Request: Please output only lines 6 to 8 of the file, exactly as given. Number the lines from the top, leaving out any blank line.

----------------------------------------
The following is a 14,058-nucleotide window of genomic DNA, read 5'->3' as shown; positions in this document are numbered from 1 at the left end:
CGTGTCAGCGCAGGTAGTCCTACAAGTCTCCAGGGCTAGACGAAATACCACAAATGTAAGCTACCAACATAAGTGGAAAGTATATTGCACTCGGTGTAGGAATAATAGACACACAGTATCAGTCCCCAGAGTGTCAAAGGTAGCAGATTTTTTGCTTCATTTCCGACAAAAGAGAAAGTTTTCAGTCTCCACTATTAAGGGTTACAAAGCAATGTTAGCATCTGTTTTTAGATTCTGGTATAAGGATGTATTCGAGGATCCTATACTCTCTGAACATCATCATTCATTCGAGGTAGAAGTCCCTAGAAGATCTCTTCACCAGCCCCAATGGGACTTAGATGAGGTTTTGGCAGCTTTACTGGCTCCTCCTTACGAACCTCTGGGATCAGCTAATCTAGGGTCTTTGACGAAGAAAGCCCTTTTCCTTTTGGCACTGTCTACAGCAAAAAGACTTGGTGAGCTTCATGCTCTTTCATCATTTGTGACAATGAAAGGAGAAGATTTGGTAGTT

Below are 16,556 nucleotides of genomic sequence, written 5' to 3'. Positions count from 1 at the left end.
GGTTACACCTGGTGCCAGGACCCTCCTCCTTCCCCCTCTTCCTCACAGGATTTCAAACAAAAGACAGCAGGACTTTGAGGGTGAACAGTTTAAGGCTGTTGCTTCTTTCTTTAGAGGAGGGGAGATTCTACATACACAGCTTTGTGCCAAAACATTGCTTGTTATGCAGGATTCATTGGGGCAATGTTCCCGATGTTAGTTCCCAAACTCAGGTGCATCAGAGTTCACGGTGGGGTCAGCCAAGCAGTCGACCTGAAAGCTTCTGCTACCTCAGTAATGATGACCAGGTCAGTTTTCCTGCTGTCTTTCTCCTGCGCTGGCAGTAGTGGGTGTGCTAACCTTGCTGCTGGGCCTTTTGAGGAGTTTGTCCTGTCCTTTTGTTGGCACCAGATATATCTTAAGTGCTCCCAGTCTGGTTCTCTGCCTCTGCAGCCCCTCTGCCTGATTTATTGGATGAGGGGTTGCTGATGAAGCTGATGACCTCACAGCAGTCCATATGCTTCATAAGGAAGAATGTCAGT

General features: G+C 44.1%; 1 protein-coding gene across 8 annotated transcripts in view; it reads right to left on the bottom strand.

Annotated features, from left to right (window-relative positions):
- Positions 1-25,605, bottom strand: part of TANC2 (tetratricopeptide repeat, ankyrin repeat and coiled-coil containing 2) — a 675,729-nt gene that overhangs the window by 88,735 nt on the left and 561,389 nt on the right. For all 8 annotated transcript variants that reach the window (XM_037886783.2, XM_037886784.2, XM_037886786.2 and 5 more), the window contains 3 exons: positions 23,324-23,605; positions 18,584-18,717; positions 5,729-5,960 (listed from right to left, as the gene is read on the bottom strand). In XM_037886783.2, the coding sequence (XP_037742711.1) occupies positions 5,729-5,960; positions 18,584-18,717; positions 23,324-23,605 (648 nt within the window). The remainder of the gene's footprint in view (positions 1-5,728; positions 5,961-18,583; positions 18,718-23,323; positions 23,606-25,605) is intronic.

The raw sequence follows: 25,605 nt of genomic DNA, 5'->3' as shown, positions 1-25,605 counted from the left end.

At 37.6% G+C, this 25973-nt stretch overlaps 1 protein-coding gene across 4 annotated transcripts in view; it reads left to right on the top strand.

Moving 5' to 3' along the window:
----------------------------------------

Annotated features, from left to right (window-relative positions):
- Positions 1-25,605, bottom strand: part of TANC2 (tetratricopeptide repeat, ankyrin repeat and coiled-coil containing 2) — a 675,729-nt gene that overhangs the window by 88,735 nt on the left and 561,389 nt on the right. For all 8 annotated transcript variants that reach the window (XM_037886783.2, XM_037886784.2, XM_037886786.2 and 5 more), the window contains 3 exons: positions 23,324-23,605; positions 18,584-18,717; positions 5,729-5,960 (listed from right to left, as the gene is read on the bottom strand). In XM_037886783.2, the coding sequence (XP_037742711.1) occupies positions 5,729-5,960; positions 18,584-18,717; positions 23,324-23,605 (648 nt within the window). The remainder of the gene's footprint in view (positions 1-5,728; positions 5,961-18,583; positions 18,718-23,323; positions 23,606-25,605) is intronic.

The raw sequence follows: 25,605 nt of genomic DNA, 5'->3' as shown, positions 1-25,605 counted from the left end.